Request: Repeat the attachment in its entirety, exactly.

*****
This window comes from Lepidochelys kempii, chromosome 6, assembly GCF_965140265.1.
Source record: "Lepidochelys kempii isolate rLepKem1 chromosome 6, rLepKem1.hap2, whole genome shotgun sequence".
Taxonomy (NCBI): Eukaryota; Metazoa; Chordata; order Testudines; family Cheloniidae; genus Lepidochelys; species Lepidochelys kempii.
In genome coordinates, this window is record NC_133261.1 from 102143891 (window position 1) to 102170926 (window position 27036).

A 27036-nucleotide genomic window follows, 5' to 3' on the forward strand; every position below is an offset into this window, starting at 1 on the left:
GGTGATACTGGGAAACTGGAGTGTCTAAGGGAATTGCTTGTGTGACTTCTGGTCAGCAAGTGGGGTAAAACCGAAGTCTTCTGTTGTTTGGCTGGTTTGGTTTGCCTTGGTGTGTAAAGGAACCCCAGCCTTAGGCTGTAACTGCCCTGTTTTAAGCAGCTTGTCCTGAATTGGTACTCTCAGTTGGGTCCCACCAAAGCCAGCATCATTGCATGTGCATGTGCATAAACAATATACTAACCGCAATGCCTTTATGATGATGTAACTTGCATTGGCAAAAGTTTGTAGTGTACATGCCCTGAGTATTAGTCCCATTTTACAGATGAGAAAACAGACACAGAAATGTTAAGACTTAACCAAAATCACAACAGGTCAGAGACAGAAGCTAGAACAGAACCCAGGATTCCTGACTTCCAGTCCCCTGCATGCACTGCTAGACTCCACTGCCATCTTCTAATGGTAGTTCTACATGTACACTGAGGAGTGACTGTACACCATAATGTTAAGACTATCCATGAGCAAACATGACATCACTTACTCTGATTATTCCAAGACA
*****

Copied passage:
This window comes from Lepidochelys kempii, chromosome 6, assembly GCF_965140265.1.
Source record: "Lepidochelys kempii isolate rLepKem1 chromosome 6, rLepKem1.hap2, whole genome shotgun sequence".
Taxonomy (NCBI): Eukaryota; Metazoa; Chordata; order Testudines; family Cheloniidae; genus Lepidochelys; species Lepidochelys kempii.
In genome coordinates, this window is record NC_133261.1 from 102143891 (window position 1) to 102170926 (window position 27036).

A 27036-nucleotide genomic window follows, 5' to 3' on the forward strand; every position below is an offset into this window, starting at 1 on the left:
GGTGATACTGGGAAACTGGAGTGTCTAAGGGAATTGCTTGTGTGACTTCTGGTCAGCAAGTGGGGTAAAACCGAAGTCTTCTGTTGTTTGGCTGGTTTGGTTTGCCTTGGTGTGTAAAGGAACCCCAGCCTTAGGCTGTAACTGCCCTGTTTTAAGCAGCTTGTCCTGAATTGGTACTCTCAGTTGGGTCCCACCAAAGCCAGCATCATTGCATGTGCATGTGCATAAACAATATACTAACCGCAATGCCTTTATGATGATGTAACTTGCATTGGCAAAAGTTTGTAGTGTACATGCCCTGAGTATTAGTCCCATTTTACAGATGAGAAAACAGACACAGAAATGTTAAGACTTAACCAAAATCACAACAGGTCAGAGACAGAAGCTAGAACAGAACCCAGGATTCCTGACTTCCAGTCCCCTGCATGCACTGCTAGACTCCACTGCCATCTTCTAATGGTAGTTCTACATGTACACTGAGGAGTGACTGTACACCATAATGTTAAGACTATCCATGAGCAAACATGACATCACTTACTCTGATTATTCCAAGACA